The merger of large for-profit hospital chains did not improve profitability

The merger of large for-profit hospital chains did not improve profitability


New research shows that mergers between large, successful for-profit hospital chains have not produced significant gains in profitability or health outcomes.

According to peer review, as cost inflation exceeded revenue growth, the acquirer’s hospital profit margin fell by 3.3 percentage points analyze The 2007 merger involved more than 100 hospitals that tracked financial, management, and quality data for eight years. A work report issued by the National Bureau of Economic Research shows that although the combined system has improved their electronic medical records, the price of hospitals operated by the parent company has risen by 37%, and the impact on the quality of care is negligible.

“They are trying to change things, but what is surprising is that from the perspective of the parent company’s profits, these effects are either non-existent or negative,” said Raffaella Sadun, a professor of business administration at Harvard University. “The organizational costs associated with large mergers are usually much larger than predicted. We know this is the reason many mergers fail.”

The study found that most target hospitals have replaced their EMR with the EMR of the parent company. After the merger, there has been no meaningful change in the turnover rate and recruitment trend of doctors. However, the executives of the parent company often hold management positions in the target hospital and unify management practices in the merged organization. Nevertheless, these changes did not promote a statistically significant improvement in the operating margins of the target hospitals.

After the merger, the number of full-time staff in the parent company’s hospital has declined, while the capital investment in the target hospital has declined.

As for patient care, the mortality rate has hardly changed. The readmission rate of the target hospital decreased, and the readmission rate of the parent company increased slightly.

Martin Gaynor, a health economist and professor of health policy at Carnegie Mellon University, said: “This is another piece of evidence consistent with previous research that shows that decades of mergers have not produced substantial efficiency. Improve the evidence.” “If these mergers really reduce hospital costs, improve the quality of care or care coordination, we should have seen it by now. We are not saying that any hospital merger is problematic, but many of these markets are For one or two large systems, any further mergers may be very suspicious.”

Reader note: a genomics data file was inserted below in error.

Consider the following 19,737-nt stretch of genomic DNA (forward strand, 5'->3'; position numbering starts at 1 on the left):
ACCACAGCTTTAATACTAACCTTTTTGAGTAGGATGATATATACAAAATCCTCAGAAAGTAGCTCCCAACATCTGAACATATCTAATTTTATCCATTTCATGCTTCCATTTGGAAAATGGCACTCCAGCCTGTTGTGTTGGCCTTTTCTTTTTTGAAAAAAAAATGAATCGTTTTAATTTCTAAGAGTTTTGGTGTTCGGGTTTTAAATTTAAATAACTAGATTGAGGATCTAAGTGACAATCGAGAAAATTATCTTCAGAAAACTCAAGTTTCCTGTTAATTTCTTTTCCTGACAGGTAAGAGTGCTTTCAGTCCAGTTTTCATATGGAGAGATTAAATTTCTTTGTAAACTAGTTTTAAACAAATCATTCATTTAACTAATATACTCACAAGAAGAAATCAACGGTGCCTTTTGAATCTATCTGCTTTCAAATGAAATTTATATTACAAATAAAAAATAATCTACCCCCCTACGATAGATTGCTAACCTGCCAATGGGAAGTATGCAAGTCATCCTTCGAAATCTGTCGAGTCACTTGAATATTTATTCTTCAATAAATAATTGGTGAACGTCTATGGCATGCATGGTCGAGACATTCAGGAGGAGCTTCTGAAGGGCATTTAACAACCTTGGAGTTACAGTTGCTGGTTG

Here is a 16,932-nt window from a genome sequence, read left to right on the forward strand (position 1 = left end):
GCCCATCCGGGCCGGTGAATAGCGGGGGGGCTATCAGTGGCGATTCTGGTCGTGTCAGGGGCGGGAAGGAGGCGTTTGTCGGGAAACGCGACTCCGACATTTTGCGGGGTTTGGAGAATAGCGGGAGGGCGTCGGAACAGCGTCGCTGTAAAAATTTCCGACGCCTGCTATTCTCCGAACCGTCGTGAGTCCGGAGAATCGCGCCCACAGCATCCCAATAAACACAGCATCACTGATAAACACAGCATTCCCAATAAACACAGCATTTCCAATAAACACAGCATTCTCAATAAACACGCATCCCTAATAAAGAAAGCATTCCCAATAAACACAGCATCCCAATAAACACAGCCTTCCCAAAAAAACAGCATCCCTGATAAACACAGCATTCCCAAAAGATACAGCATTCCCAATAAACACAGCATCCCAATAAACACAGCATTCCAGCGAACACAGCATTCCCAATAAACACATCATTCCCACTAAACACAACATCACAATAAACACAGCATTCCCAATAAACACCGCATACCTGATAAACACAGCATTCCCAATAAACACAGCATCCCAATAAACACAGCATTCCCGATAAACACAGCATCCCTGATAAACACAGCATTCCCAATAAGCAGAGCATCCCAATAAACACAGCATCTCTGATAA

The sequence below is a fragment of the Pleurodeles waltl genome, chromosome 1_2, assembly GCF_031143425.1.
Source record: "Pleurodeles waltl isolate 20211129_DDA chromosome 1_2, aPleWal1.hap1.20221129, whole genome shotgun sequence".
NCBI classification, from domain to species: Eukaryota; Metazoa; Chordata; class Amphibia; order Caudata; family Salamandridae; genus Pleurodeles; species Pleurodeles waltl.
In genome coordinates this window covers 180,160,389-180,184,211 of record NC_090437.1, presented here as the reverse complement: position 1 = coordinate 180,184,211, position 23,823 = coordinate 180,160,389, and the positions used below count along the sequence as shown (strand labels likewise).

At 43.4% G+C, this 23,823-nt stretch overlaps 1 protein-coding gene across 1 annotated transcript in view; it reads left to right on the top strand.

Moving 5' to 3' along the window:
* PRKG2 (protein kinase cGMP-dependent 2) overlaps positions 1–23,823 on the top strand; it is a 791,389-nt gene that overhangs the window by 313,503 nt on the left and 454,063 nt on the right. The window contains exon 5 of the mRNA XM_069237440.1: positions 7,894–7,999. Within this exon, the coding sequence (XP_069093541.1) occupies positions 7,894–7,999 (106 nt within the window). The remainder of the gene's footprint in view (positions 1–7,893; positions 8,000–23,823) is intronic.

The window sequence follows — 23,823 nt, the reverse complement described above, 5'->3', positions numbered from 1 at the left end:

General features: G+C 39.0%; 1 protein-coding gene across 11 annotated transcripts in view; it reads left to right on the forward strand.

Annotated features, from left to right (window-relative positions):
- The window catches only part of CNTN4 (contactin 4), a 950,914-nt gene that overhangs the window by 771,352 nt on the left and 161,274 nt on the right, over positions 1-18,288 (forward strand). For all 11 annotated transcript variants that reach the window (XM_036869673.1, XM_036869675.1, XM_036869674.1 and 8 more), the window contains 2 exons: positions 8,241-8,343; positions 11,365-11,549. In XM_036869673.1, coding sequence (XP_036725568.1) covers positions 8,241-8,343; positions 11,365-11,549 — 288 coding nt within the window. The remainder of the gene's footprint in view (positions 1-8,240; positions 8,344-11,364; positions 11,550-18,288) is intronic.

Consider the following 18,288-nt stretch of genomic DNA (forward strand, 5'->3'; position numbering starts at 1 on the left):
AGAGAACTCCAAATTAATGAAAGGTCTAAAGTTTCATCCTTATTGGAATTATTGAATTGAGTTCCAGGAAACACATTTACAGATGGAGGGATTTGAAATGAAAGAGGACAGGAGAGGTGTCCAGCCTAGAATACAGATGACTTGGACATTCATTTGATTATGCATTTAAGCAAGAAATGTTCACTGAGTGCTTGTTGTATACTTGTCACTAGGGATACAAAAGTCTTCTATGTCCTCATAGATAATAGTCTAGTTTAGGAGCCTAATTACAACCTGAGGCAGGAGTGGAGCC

The American Hospital Association stated in a statement that the conclusions based on a single, unrepresentative case study were too broad, and pointed out that the study did not mention relevant trends, such as the expansion of Medicaid, the implementation of the Affordable Care Act, or unpaid medical reimbursement reduce.

Hospital management staff claim This merger will help their organization become more efficient, thereby reducing costs, improving quality and increasing access to care.But in many cases, it is difficult for hospitals to integrate their organizations and fail to meet expectations. In most cases Research show.

In theory, hospitals should be able to use their market power to negotiate better prices and reduce related costs with equipment suppliers.

According to a report in 2018, horizontal hospitals merged into acquired hospitals save an average of US$176,000 per year, or 1.5%, which is far below the target set in the proposal work documents Researchers at the Wharton School of the University of Pennsylvania analyzed hospital supply purchase orders from 1,200 hospitals over a six-year period.

The adjacent system can maximize the negotiating influence of high-tech doctor preference items. But the researchers found that, overall, supplier concentration, downstream market power, or standardization did not produce significant savings.

Dr. Harry Greenspun, chief medical officer of the consulting firm Guidehouse, said: “A lot of integrations are not really cost-effective, nor have they fulfilled their promises in many areas.” “When the organization explores ways to integrate and does not integrate properly, it will start a step further. Review.”

Guidehouse found in its 2018 that scale is not always the way to get more profit analyze 104 highly rated health systems. The consulting firm’s research found that from 2015 to 2017, there was no correlation between higher revenue and better operating margins.

Hospital care accounts for nearly one-third of the US$3.8 trillion in healthcare bills and nearly one-fifth of the economy. Rising hospital costs, coupled with the fact that approximately 90% of the acute care market in metropolitan areas is highly concentrated, have led to more regulatory and congressional scrutiny.

President Joe Biden has push Strengthen the supervision of hospital integration. At the same time, there are countless federal and state bills that may increase the budget of antitrust enforcers and adjust monitoring procedures.

“From an antitrust perspective, the responsibility for proving that the merger is harmless to competition or consumers should be borne by the hospital,” Gaynor said, noting that the state attorney general has broader powers than federal agencies. “You might start asking the merging party about their management plan and whether they can achieve it.”

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